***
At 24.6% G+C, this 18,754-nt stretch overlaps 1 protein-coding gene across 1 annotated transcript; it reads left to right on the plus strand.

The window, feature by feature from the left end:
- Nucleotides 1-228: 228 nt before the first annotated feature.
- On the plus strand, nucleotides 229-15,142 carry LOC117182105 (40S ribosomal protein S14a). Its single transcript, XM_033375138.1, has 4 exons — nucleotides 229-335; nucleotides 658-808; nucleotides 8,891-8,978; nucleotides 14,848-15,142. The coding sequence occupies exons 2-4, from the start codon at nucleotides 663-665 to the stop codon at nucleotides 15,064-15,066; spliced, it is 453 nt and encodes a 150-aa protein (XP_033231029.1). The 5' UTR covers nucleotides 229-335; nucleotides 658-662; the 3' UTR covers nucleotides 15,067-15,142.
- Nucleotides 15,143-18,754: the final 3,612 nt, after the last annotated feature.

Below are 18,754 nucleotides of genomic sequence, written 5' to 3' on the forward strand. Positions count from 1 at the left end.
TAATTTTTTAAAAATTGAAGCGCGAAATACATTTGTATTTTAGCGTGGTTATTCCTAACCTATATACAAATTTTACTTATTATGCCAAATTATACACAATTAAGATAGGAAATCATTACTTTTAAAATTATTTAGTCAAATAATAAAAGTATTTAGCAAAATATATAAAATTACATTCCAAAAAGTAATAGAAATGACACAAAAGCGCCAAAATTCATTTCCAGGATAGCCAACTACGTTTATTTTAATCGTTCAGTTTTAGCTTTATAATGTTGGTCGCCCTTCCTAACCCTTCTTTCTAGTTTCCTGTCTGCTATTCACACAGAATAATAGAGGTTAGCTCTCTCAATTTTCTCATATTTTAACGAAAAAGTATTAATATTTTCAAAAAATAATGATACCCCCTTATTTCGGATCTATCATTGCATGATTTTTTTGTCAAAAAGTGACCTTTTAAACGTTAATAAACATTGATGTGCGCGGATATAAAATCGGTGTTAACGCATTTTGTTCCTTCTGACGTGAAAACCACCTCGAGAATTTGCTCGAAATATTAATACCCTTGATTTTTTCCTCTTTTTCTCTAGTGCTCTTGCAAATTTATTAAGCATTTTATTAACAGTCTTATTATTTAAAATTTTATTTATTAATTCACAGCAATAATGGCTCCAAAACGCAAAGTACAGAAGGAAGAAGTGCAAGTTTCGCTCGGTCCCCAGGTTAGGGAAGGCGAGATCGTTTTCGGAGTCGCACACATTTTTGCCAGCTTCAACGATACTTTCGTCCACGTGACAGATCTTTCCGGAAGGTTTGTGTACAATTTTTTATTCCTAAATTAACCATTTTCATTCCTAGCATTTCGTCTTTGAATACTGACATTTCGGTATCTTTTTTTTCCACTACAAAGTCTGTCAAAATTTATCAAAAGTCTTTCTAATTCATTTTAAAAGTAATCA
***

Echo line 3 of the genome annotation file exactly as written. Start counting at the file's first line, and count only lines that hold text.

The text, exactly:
- Nucleotides 1-228: 228 nt before the first annotated feature.